Book Image

Game Programming Using Qt: Beginner's Guide

By : Lorenz Haas, Witold Wysota, Witold Wysota, Lorenz Haas
Book Image

Game Programming Using Qt: Beginner's Guide

By: Lorenz Haas, Witold Wysota, Witold Wysota, Lorenz Haas

Overview of this book

Qt is the leading cross-platform toolkit for all significant desktop, mobile, and embedded platforms and is becoming more popular by the day, especially on mobile and embedded devices. Despite its simplicity, it's a powerful tool that perfectly fits game developers’ needs. Using Qt and Qt Quick, it is easy to build fun games or shiny user interfaces. You only need to create your game once and deploy it on all major platforms like iOS, Android, and WinRT without changing a single source file. The book begins with a brief introduction to creating an application and preparing a working environment for both desktop and mobile platforms. It then dives deeper into the basics of creating graphical interfaces and Qt core concepts of data processing and display before you try creating a game. As you progress through the chapters, you’ll learn to enrich your games by implementing network connectivity and employing scripting. We then delve into Qt Quick, OpenGL, and various other tools to add game logic, design animation, add game physics, and build astonishing UI for the games. Towards the final chapters, you’ll learn to exploit mobile device features such as accelerators and sensors to build engaging user experiences. If you are planning to learn about Qt and its associated toolsets to build apps and games, this book is a must have.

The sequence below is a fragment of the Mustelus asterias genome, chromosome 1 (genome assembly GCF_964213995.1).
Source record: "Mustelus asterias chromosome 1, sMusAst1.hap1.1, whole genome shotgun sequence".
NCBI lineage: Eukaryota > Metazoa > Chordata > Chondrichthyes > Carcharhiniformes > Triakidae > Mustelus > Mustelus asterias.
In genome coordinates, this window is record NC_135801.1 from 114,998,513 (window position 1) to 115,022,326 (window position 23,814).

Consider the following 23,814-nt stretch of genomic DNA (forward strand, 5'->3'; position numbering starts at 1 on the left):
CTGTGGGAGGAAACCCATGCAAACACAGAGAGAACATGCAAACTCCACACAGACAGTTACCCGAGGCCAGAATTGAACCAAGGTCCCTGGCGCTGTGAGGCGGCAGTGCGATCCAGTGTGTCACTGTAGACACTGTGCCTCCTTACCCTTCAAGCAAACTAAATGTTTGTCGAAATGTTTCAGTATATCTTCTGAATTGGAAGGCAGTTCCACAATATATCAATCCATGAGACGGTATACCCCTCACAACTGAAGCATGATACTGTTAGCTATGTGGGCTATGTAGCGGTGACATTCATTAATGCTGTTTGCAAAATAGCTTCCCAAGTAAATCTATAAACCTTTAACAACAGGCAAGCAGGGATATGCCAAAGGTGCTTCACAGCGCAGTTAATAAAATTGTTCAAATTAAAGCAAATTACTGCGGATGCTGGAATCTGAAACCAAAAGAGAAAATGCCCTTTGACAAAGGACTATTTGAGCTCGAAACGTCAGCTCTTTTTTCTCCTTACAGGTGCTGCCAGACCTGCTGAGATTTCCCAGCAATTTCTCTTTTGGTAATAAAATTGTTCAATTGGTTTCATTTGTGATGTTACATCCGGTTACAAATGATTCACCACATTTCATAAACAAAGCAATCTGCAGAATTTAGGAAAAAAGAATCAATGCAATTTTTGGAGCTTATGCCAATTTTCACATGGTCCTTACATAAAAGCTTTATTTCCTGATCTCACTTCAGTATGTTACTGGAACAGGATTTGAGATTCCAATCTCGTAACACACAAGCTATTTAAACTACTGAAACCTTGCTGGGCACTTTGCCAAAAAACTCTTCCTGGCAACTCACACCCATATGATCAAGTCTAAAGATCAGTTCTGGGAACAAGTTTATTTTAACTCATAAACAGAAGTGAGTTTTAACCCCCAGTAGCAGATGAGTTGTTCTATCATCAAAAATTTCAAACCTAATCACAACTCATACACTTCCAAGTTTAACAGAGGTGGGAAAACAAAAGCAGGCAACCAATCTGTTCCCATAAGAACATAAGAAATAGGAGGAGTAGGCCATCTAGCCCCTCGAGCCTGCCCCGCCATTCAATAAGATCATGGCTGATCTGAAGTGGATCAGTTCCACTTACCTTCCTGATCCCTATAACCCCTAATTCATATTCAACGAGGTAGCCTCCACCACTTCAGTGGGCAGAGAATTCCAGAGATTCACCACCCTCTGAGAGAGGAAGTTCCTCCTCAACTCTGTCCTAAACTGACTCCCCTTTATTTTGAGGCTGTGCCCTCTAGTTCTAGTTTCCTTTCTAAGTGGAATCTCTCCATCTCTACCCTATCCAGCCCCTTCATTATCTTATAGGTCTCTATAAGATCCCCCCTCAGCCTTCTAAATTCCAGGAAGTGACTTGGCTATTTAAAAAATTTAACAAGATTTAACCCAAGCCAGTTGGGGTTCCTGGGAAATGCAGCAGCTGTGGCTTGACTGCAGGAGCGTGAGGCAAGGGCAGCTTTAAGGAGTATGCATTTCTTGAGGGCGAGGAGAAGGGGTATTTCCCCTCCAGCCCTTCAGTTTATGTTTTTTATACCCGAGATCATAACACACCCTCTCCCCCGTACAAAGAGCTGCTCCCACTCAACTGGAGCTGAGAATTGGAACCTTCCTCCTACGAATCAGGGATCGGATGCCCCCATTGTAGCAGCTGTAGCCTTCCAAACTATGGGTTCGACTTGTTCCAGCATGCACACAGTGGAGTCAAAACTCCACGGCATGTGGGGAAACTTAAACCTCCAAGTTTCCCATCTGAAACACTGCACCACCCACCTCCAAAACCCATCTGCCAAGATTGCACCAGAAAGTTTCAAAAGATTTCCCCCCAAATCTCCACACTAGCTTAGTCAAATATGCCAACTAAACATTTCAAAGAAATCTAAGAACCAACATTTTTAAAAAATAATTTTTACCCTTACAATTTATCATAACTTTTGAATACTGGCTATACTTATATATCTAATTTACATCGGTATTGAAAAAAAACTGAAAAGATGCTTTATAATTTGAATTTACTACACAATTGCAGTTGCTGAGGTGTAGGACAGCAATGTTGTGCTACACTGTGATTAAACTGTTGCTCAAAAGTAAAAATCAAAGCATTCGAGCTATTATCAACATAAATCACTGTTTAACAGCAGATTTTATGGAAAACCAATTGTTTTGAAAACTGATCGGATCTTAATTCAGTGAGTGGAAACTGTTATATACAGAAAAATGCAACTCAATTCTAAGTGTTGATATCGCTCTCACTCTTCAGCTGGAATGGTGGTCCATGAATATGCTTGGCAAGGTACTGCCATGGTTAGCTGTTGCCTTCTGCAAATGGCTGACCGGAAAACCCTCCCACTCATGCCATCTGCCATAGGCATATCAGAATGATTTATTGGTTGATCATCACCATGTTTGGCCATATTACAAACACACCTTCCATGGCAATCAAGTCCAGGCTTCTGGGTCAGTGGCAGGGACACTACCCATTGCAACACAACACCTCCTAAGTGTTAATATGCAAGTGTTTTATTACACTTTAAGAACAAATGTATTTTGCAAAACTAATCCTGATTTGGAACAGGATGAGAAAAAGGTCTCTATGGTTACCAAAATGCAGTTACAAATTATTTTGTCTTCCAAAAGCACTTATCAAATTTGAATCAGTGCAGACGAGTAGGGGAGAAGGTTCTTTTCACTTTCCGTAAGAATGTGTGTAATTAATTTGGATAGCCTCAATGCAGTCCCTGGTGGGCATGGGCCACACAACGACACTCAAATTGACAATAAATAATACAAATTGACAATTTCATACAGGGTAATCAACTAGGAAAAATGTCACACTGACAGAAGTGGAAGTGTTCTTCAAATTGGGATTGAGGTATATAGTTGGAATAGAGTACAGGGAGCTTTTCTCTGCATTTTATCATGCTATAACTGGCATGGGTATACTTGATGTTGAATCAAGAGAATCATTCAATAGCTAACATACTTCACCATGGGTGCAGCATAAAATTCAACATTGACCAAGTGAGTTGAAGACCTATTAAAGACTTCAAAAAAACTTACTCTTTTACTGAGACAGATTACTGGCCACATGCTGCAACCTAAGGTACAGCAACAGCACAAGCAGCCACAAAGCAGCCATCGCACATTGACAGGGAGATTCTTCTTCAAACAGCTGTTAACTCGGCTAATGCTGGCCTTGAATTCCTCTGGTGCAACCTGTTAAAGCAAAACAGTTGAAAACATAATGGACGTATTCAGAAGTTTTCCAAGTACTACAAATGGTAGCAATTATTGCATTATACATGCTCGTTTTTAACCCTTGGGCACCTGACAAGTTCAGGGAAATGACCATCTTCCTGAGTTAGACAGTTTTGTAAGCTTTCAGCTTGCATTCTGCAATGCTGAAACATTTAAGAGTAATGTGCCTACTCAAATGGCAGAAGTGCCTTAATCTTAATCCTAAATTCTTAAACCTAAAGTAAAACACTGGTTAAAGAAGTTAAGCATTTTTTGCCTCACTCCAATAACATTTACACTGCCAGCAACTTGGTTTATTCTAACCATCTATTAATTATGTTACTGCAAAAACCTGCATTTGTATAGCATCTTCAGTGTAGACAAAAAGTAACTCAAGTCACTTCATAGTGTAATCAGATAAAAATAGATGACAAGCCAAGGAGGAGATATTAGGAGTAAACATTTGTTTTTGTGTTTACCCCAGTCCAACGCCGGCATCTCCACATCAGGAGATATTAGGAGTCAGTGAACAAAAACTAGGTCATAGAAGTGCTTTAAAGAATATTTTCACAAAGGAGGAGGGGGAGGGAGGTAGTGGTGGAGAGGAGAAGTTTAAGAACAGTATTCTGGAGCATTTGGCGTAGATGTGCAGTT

Table of Contents (18 chapters)
Game Programming Using Qt
Credits
About the Authors
About the Reviewers
www.PacktPub.com
Preface
Index

Time for action – shaded objects


Let's convert our last program so that it uses shaders. To make the cube better, we will implement a smooth lighting model using the Phong algorithm. At the same time, we will learn to use some helper classes that Qt offers for use with OpenGL.

The basic goals for this mini-project are as follows:

  • Use vertex and fragment shaders for rendering a complex object

  • Handle model, view, and projection matrices

  • Use attribute arrays for faster drawing

Start by creating a new subclass of AbstractGLScene. Let's give it the following interface:

class ShaderGLScene : public QObject, public AbstractGLScene {
  Q_OBJECT
public:
  ShaderGLScene(SceneGLWindow *wnd);
  void initialize();
  void paint();
protected:
  void initializeObjectData();
private:
  struct ScenePoint {
    QVector3D coords;
    QVector3D normal;
    ScenePoint(const QVector3D &c, const QVector3D &n);
  };
  QOpenGLShaderProgram m_shader;
  QMatrix4x4 m_modelMatrix;
  QMatrix4x4 m_viewMatrix;
  QMatrix4x4...